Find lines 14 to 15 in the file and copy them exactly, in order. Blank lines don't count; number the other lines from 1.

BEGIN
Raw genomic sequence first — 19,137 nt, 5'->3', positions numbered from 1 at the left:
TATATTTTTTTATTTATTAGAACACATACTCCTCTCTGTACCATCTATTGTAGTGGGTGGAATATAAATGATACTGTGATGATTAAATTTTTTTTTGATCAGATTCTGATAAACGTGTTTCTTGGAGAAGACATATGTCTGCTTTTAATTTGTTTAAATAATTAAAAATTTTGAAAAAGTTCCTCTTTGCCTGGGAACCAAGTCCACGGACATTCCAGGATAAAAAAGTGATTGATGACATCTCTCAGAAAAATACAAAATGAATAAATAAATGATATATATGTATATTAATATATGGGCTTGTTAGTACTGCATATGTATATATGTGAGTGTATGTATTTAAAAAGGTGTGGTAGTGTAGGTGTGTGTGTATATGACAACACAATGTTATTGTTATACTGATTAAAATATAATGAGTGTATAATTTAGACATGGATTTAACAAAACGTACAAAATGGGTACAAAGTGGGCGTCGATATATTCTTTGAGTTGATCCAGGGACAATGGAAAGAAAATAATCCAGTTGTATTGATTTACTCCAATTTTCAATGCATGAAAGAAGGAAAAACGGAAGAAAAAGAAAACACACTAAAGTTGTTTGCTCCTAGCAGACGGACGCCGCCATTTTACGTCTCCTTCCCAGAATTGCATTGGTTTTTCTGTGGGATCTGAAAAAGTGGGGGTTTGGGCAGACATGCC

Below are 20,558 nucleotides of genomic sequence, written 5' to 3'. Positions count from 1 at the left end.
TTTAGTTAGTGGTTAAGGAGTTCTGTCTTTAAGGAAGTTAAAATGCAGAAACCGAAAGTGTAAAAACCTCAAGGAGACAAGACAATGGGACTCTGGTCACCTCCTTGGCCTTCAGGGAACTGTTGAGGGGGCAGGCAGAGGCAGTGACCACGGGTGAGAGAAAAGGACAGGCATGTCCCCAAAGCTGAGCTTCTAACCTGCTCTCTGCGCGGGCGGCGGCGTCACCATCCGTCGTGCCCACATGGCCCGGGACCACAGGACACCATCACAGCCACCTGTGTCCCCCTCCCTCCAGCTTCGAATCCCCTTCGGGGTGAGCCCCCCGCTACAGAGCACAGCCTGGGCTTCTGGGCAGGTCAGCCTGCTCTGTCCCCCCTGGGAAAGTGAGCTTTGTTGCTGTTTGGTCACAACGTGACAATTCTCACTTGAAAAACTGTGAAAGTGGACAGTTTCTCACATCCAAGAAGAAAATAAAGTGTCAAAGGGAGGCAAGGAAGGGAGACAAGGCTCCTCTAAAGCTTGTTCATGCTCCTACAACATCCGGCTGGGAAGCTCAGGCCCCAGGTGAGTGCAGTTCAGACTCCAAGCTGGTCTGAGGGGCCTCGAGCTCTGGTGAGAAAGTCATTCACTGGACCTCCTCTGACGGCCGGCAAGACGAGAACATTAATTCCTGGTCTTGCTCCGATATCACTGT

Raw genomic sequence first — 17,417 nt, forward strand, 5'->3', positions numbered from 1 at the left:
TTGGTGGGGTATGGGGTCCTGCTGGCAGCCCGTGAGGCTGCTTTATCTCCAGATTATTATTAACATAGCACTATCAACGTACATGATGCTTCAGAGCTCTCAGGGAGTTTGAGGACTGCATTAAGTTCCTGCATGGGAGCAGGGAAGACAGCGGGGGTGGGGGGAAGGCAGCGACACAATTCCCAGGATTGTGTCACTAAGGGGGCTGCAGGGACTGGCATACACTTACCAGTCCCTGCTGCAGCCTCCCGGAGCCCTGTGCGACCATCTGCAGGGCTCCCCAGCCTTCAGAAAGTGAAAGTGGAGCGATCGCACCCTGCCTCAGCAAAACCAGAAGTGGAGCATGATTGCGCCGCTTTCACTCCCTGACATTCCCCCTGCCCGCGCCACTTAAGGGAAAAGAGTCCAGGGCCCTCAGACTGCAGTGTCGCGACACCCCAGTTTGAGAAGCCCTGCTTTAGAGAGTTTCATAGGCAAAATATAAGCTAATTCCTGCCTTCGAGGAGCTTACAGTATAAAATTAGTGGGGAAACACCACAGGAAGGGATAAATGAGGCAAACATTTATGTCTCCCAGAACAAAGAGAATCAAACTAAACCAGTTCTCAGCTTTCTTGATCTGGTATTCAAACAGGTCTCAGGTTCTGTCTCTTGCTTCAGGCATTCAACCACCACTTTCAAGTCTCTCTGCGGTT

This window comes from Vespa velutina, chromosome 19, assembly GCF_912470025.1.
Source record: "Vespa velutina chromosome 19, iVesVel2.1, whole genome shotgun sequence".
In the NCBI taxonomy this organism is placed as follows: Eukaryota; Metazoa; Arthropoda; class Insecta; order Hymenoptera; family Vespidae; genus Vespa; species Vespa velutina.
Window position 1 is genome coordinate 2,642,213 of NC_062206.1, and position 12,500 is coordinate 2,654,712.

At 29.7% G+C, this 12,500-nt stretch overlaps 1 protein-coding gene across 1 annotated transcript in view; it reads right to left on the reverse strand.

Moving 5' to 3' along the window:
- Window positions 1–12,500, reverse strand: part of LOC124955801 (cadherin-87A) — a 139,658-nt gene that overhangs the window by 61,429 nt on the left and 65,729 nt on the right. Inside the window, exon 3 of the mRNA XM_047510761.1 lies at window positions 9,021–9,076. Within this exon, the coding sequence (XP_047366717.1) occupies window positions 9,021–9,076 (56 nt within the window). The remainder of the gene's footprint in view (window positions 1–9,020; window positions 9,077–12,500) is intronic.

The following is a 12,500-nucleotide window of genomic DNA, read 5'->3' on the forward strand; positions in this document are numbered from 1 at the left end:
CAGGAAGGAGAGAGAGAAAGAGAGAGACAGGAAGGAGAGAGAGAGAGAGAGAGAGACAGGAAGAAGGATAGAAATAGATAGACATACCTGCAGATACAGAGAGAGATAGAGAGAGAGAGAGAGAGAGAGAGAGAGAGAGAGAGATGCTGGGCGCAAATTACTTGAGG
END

The following is a 12,500-nucleotide window of genomic DNA, read 5'->3' on the forward strand; positions in this document are numbered from 1 at the left end:
CAGGAAGGAGAGAGAGAAAGAGAGAGACAGGAAGGAGAGAGAGAGAGAGAGAGAGACAGGAAGAAGGATAGAAATAGATAGACATACCTGCAGATACAGAGAGAGATAGAGAGAGAGAGAGAGAGAGAGAGAGAGAGAGAGAGATGCTGGGCGCAAATTACTTGAGG